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I know that TCP uses verification to ensure accuracy of data by sending to the server. My question is does it verify everything at once or as it comes in?


Quick Example:

Let's say I am loading the Superuser page here. For simplicity it can fit in 5 packets (virtually impossible to fit any modern webpage in such a small amount of data.):

All at once:

*Client: [Request data goes here]**

Server: [Packet 1]

Server: [Packet 2]

Server: [Packet 3]

Server: [Packet 4]

Server: [Packet 5]

Client: [Packet 1]

Client: [Packet 2]

Client: [Packet 3]

Client: [Packet 4]

Client: [Packet 5]


Bit by bit (sorry couldn't resist that pun!):

*Client: [Request data goes here]**

Server: [Packet 1]

Client: [Packet 1]

Server: [Packet 2]

Client: [Packet 2]

Server: [Packet 3]

Client: [Packet 3]

Server: [Packet 4]

Client: [Packet 4]

Server: [Packet 5]

Client: [Packet 5]

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  • TCP uses cumulative ACK sending, i.e. for each few packets, an ACK is sent by client. Dec 24 '13 at 21:52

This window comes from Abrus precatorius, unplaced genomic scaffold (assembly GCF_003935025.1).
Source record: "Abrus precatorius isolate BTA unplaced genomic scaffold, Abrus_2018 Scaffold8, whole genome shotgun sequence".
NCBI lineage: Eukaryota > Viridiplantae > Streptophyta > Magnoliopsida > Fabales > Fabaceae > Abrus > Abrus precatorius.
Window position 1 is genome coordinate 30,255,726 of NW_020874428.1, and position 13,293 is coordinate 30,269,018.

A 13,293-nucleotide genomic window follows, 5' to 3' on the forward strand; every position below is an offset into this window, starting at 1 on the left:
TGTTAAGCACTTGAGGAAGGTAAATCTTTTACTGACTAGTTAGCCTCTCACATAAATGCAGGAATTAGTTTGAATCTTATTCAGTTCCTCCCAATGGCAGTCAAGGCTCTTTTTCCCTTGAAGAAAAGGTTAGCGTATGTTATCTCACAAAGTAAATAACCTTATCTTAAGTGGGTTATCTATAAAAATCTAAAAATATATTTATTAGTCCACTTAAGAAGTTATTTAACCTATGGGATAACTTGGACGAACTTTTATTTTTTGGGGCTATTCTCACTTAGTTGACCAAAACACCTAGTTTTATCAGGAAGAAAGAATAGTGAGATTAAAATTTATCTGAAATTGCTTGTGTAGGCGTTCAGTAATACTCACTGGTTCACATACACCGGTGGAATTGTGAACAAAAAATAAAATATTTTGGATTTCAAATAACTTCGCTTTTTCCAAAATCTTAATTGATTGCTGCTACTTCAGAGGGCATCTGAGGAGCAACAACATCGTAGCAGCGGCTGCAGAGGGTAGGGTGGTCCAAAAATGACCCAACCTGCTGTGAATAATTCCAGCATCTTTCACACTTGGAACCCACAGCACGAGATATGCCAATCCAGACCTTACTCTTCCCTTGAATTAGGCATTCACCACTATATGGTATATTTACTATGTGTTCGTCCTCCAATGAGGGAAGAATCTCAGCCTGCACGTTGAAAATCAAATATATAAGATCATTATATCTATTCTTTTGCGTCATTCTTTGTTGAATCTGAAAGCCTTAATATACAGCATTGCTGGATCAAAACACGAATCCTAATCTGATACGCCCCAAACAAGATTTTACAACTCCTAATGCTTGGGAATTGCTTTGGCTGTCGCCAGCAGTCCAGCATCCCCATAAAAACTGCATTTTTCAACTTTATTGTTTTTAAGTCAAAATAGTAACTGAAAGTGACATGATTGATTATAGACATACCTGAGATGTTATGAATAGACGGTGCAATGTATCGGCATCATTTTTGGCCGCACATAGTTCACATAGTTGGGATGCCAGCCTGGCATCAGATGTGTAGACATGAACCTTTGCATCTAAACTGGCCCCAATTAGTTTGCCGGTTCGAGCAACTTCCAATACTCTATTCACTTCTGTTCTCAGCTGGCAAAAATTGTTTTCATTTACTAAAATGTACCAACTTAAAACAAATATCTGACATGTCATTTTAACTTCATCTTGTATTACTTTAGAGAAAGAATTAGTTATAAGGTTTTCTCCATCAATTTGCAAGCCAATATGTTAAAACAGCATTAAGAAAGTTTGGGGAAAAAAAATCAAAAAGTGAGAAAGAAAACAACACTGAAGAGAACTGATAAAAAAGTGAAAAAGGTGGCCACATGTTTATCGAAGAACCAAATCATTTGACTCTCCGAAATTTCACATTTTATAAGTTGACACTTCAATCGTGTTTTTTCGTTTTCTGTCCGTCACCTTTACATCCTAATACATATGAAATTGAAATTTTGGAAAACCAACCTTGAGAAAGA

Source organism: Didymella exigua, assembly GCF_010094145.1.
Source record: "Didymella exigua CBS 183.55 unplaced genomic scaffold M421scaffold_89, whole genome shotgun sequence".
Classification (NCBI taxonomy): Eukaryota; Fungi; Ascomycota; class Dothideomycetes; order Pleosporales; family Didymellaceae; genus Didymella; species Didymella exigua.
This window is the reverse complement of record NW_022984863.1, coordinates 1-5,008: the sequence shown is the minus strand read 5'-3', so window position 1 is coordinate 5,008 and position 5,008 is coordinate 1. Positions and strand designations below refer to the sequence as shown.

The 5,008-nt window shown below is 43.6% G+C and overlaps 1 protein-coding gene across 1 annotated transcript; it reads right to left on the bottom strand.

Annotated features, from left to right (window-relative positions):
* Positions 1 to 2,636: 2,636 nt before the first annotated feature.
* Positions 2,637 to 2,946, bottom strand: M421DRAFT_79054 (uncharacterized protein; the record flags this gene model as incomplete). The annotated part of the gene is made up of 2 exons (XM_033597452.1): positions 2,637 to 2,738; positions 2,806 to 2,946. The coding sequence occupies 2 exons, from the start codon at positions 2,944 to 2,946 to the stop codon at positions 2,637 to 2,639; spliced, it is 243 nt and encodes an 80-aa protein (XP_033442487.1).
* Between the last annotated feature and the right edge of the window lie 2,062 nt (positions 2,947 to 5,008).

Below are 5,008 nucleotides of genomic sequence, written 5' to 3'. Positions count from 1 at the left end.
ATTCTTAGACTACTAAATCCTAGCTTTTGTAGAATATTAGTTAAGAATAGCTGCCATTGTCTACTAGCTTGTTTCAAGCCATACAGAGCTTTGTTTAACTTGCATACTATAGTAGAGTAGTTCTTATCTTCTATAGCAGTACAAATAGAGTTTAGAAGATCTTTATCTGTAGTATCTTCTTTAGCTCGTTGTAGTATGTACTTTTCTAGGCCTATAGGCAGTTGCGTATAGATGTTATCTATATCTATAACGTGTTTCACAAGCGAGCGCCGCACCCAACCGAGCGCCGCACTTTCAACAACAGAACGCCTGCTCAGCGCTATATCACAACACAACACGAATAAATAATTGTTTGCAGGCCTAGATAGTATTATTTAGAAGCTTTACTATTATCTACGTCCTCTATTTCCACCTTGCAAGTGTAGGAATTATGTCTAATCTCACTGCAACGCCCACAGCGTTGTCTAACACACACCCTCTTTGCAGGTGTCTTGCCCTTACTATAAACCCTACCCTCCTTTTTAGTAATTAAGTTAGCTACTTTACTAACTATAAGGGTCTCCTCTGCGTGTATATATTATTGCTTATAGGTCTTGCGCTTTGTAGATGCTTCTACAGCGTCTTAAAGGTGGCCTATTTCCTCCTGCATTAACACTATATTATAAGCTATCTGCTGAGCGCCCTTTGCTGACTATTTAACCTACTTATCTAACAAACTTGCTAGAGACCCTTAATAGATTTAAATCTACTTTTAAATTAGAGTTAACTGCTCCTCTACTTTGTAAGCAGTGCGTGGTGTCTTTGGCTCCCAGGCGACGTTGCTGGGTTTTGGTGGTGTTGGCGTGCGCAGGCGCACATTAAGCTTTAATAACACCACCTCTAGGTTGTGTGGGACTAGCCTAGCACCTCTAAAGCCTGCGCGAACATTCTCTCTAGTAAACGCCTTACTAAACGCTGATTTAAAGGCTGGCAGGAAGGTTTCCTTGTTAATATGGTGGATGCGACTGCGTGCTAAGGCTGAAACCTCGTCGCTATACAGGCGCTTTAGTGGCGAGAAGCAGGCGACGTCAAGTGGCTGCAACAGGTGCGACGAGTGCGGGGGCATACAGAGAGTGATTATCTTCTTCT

• What do you mean by "verify"? TCP does not guarantee data integrity -- you need something like TLS for that. TCP does have a per-packet checksum, but that's not good for much except detecting line noise (assuming the lower protocol layers don't already do that). Dec 24 '13 at 21:52
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From Tanenbaum's Computer Networks - 5th Edition:

The basic protocol used by TCP entities is the sliding window protocol with a dynamic window size. When a sender transmits a segment, it also starts a timer. When the segment arrives at the destination, the receiving TCP entity sends back a segment (with data if any exist, and otherwise without) bearing an acknowledgement number equal to the next sequence number it expects to receive and the remaining window size. If the sender’s timer goes off before the acknowledgement is received, the sender transmits the segment again.

Bold words clearly imply the second case, in which the packets are sent and acknowledgements are received in correct order. It's not the case that a bulk of packets are sent and their acknowledgements are waited for.

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TCP uses sequence numbers in each packet to verify if all data which was sent is received and in proper order. Checksums are added to every packet to check if there's no corruption within the packet.

The TCP article on Wikipedia describes reliable transmission in more detail.

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